A 'Mongolian spot' is a term given to a slate - blue patch of skin discolouration, usually across the lower back and bottom (and occasionally the tummy) of darker skinned babies. The area can look like a bruise and is caused by an accumulation of pigment under the baby's skin. Mongolian spots are usually present at birth, or appear a few hours, or days, afterwards. Occasionally, it can become noticeable as late as 3 months of age. Mongolian spots are harmless and will fade away naturally within the first 3 years.
Image 10-34 shows a baby with a Mongolian spot on the top of his left buttock.
The traditionally recognised 'birthmarks' are medically known as brown, pigmented 'naevi'. They can appear in a variety of shapes and sizes and will usually stay with the baby for life, but not cause any problems.
Some birthmarks are flat and pale, or 'coffee-coloured' enlarging, as the baby grows older, but not becoming darker. Others are dark and slightly raised, sometimes with hair growing out of them, often called a mole. Occasionally these marks do not become apparent until the baby is a couple of months old. If you are concerned about the mark on your baby you can consult with a dermatologist (or skin specialist).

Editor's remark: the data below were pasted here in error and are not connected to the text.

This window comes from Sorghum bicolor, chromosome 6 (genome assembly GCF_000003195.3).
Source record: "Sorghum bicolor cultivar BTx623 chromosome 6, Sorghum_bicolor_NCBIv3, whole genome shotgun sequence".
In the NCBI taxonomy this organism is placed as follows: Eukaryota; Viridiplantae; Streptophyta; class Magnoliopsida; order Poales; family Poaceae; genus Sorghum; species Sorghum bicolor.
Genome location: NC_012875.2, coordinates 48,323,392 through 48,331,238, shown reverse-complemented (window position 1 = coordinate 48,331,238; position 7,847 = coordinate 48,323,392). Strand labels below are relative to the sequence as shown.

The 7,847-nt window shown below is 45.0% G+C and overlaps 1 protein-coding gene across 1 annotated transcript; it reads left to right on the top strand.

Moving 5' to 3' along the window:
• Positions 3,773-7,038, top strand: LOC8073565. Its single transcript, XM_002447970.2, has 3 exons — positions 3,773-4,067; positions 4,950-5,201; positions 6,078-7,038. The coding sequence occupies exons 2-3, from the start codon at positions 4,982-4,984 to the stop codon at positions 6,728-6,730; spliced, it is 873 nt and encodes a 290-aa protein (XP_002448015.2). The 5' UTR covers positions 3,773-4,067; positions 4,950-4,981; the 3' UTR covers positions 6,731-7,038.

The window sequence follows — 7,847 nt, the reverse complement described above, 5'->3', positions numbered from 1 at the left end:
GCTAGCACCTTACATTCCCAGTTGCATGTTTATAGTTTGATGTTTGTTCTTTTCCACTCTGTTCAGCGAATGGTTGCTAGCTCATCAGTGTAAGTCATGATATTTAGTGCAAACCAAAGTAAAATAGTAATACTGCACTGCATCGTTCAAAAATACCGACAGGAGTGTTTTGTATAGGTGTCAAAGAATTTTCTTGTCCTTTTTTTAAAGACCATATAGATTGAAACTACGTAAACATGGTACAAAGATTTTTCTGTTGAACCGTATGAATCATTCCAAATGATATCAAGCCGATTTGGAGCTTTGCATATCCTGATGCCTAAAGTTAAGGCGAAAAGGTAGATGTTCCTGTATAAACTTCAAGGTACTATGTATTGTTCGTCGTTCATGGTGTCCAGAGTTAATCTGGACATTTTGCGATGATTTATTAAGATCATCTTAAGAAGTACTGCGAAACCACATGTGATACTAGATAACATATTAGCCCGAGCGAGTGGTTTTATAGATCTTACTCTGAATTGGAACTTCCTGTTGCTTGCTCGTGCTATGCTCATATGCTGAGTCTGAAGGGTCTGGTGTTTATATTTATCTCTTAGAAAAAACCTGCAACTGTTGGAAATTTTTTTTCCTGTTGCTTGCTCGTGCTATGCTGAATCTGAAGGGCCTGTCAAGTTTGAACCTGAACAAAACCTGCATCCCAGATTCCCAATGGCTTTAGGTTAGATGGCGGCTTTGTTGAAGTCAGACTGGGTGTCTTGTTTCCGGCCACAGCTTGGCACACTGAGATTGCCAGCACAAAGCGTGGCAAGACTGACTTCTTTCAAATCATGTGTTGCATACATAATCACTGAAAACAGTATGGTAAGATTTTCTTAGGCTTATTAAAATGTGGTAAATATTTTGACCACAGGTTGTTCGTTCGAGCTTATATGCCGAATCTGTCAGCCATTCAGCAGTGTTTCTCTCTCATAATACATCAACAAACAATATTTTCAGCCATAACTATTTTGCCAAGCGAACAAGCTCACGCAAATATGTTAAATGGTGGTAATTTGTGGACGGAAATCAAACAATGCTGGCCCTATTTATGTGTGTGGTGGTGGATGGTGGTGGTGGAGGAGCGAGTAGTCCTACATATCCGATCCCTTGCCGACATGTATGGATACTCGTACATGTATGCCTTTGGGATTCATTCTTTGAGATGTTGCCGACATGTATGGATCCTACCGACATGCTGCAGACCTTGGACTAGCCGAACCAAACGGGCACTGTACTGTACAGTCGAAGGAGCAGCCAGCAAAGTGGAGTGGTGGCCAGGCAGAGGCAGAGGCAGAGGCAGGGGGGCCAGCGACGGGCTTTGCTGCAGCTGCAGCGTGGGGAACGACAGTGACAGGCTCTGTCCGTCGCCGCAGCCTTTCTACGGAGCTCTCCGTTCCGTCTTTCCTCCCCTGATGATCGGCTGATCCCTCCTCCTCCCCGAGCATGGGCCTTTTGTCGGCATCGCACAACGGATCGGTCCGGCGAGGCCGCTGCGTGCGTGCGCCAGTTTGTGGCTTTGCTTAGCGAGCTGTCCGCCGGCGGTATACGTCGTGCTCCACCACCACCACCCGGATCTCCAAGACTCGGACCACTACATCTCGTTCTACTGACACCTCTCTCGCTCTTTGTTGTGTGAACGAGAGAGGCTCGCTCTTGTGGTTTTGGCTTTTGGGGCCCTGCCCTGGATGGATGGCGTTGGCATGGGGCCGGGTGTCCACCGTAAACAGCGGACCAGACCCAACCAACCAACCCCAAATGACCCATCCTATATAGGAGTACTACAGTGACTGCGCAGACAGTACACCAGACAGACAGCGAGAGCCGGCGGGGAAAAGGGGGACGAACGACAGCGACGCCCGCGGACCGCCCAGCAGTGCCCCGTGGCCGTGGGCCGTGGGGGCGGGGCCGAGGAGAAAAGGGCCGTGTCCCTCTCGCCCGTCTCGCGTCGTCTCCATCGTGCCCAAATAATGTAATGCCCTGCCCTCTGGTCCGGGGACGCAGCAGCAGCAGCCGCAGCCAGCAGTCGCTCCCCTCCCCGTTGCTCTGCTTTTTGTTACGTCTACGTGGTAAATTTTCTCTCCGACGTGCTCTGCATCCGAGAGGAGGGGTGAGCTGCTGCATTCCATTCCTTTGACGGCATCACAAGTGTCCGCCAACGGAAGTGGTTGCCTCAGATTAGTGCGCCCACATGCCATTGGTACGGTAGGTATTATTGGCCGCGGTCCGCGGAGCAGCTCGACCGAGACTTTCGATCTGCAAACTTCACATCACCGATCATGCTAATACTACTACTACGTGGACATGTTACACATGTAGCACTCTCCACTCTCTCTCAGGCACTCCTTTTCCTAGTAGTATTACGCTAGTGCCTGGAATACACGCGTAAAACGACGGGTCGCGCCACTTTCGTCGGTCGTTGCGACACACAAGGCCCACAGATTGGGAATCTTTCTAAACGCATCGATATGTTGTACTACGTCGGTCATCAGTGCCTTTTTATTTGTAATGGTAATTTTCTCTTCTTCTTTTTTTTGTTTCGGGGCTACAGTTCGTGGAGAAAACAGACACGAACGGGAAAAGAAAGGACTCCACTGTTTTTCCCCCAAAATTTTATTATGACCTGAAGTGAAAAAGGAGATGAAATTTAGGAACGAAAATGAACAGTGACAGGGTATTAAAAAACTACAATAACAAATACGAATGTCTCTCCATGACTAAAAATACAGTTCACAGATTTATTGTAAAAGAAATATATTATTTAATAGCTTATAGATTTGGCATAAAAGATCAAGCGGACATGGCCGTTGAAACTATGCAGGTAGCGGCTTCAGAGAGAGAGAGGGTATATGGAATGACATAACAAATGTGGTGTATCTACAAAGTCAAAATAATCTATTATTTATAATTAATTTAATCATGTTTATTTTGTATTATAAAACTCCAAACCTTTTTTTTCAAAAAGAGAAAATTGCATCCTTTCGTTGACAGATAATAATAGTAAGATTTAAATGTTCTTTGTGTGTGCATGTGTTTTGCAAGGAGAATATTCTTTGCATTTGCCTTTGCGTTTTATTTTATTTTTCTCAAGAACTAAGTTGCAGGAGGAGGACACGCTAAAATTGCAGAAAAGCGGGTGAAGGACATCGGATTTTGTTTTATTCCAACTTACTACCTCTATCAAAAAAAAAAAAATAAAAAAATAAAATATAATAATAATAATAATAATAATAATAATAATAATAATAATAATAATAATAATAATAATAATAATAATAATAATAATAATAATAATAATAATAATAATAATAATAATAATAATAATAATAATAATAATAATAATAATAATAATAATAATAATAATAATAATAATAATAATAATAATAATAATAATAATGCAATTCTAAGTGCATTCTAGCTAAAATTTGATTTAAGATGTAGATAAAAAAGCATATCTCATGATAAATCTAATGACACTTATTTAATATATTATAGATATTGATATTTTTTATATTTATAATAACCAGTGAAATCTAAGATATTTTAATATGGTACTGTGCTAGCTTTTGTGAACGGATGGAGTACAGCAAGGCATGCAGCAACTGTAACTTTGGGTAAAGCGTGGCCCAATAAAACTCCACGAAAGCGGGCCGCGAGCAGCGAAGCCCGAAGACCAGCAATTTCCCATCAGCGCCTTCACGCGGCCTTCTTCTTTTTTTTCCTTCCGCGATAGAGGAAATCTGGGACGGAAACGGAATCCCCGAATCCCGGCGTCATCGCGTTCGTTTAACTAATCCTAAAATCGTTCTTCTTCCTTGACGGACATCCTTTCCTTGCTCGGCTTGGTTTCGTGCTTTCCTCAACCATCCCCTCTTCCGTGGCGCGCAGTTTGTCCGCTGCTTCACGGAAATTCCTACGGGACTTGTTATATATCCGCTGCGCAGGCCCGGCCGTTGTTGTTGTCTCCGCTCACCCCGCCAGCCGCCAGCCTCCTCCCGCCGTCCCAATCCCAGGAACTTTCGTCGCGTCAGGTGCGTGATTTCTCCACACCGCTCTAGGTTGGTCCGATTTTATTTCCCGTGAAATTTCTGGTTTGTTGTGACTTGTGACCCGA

'Port Wine' mark.
A port wine 'stain' or mark is a birthmark caused by dilated capillaries in the skin, appearing bright red to purple in colour. Port wine marks tend to appear more so on the face and neck but can be anywhere on the body.
The mark itself is usually different in texture with the stain having defined edges. They are a permanent mark on your baby and can be upsetting if on a sensitive area such as the baby's face. There are some laser treatments available to remove port wine stains, usually when the child is older. You may wish to discuss this option with a Paediatrician or Dermatologist, taking into consideration the possible discomfort, procedures involved the success rate with these interventions.